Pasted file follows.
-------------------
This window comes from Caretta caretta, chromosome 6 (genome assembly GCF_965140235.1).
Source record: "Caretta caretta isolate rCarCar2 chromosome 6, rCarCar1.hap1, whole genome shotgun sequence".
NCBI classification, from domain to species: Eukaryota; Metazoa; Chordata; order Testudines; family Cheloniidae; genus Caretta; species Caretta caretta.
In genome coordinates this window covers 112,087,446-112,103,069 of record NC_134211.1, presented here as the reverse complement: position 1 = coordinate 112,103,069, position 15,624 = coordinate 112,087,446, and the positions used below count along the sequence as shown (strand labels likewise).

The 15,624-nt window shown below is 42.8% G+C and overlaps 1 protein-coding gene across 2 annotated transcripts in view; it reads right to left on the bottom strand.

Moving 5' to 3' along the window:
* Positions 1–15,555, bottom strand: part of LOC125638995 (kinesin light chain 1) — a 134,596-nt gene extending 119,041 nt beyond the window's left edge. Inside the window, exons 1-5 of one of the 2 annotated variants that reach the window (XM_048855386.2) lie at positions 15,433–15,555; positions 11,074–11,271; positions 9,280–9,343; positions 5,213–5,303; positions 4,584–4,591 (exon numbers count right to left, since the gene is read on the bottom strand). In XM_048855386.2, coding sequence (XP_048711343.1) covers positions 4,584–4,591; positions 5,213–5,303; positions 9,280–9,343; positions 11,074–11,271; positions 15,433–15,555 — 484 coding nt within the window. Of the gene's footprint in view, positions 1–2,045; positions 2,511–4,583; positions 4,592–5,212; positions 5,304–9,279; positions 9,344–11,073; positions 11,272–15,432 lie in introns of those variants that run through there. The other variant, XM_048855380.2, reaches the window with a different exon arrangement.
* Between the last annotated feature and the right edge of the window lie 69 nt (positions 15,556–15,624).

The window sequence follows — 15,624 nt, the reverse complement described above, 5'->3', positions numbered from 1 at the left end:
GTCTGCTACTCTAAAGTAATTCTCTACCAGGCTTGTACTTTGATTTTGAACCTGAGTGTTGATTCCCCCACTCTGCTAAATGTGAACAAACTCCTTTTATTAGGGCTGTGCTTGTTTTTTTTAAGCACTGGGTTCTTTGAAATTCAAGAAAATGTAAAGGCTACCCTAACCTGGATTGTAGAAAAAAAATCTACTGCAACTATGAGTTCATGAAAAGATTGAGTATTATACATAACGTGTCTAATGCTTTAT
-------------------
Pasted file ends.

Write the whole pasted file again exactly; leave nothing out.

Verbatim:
This window comes from Caretta caretta, chromosome 6 (genome assembly GCF_965140235.1).
Source record: "Caretta caretta isolate rCarCar2 chromosome 6, rCarCar1.hap1, whole genome shotgun sequence".
NCBI classification, from domain to species: Eukaryota; Metazoa; Chordata; order Testudines; family Cheloniidae; genus Caretta; species Caretta caretta.
In genome coordinates this window covers 112,087,446-112,103,069 of record NC_134211.1, presented here as the reverse complement: position 1 = coordinate 112,103,069, position 15,624 = coordinate 112,087,446, and the positions used below count along the sequence as shown (strand labels likewise).

The 15,624-nt window shown below is 42.8% G+C and overlaps 1 protein-coding gene across 2 annotated transcripts in view; it reads right to left on the bottom strand.

Moving 5' to 3' along the window:
* Positions 1–15,555, bottom strand: part of LOC125638995 (kinesin light chain 1) — a 134,596-nt gene extending 119,041 nt beyond the window's left edge. Inside the window, exons 1-5 of one of the 2 annotated variants that reach the window (XM_048855386.2) lie at positions 15,433–15,555; positions 11,074–11,271; positions 9,280–9,343; positions 5,213–5,303; positions 4,584–4,591 (exon numbers count right to left, since the gene is read on the bottom strand). In XM_048855386.2, coding sequence (XP_048711343.1) covers positions 4,584–4,591; positions 5,213–5,303; positions 9,280–9,343; positions 11,074–11,271; positions 15,433–15,555 — 484 coding nt within the window. Of the gene's footprint in view, positions 1–2,045; positions 2,511–4,583; positions 4,592–5,212; positions 5,304–9,279; positions 9,344–11,073; positions 11,272–15,432 lie in introns of those variants that run through there. The other variant, XM_048855380.2, reaches the window with a different exon arrangement.
* Between the last annotated feature and the right edge of the window lie 69 nt (positions 15,556–15,624).

The window sequence follows — 15,624 nt, the reverse complement described above, 5'->3', positions numbered from 1 at the left end:
GTCTGCTACTCTAAAGTAATTCTCTACCAGGCTTGTACTTTGATTTTGAACCTGAGTGTTGATTCCCCCACTCTGCTAAATGTGAACAAACTCCTTTTATTAGGGCTGTGCTTGTTTTTTTTAAGCACTGGGTTCTTTGAAATTCAAGAAAATGTAAAGGCTACCCTAACCTGGATTGTAGAAAAAAAATCTACTGCAACTATGAGTTCATGAAAAGATTGAGTATTATACATAACGTGTCTAATGCTTTAT